During the online fervour of the Ottawa shooting, Islamophobic treats were rampant. Dozens of “go back home!” flooded the internet, and a lot of “those scum” tweets like one that said “Canada needs to ban all Muslim scum.” I couldn’t help but laugh.  Where are you hoping to banish me too? Go back home where exactly? With 1.6 billion Muslims worldwide, I wonder which country they’re referring to. On one hand, there are plenty of Canadians who are against this kind of hate. The perfect example would be the Cold Lake community in Alberta banding together to cover Islamophobic vandalism on the Cold Lake mosque, placing welcoming and heartfelt signs over the “Go back home!” scrawled across the building. But on the other hand, the hate seems more overpowering than the few exceptional instances of acceptance.

Even in a city as diverse and seemingly welcoming as Toronto, discrimination still exists. Posters for Ward 2 candidate Munira Abukar were defaced with racist and Islamophobic vandalism, proving that even the most diverse city in Canada can still be a breeding ground for the broader anti-Islam anti-immigration bigotry that is slowly rising in Canada.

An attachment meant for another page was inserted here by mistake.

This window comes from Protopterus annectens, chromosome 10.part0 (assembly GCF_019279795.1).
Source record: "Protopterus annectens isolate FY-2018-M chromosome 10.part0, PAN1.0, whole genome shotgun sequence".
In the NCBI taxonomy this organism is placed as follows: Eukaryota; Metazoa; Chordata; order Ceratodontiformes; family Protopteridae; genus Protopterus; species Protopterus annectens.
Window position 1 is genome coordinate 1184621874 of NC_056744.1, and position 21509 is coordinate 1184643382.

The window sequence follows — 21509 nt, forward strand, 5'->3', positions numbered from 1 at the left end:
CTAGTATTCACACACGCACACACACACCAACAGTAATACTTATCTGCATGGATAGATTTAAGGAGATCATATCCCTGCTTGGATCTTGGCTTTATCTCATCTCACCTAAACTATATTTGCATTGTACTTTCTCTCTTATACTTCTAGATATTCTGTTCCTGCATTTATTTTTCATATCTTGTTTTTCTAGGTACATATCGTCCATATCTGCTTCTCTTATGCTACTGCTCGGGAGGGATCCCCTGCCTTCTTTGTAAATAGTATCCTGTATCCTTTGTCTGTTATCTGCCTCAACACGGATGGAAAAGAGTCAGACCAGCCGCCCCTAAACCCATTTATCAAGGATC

There is no doubt that radical, ultra conservative Islam is a problem in some places. I grew up in a Muslim family, I was born in a Muslim-majority country, and I have seen the changes in my community and a shift to a more insular conservative brand of Islam. Still, why should me or my Muslim friends face the backlash crimes committed by hateful folk motivated by an overly-politicized Wahhabist form of Islam? Why should I be associated with terrorists? All religions, all ideologies, exist on a spectrum from the very open-minded and welcoming to the very isolated and prejudiced. And yet somehow only Islam seems to be represented by its hateful side, rather than its open and positive side.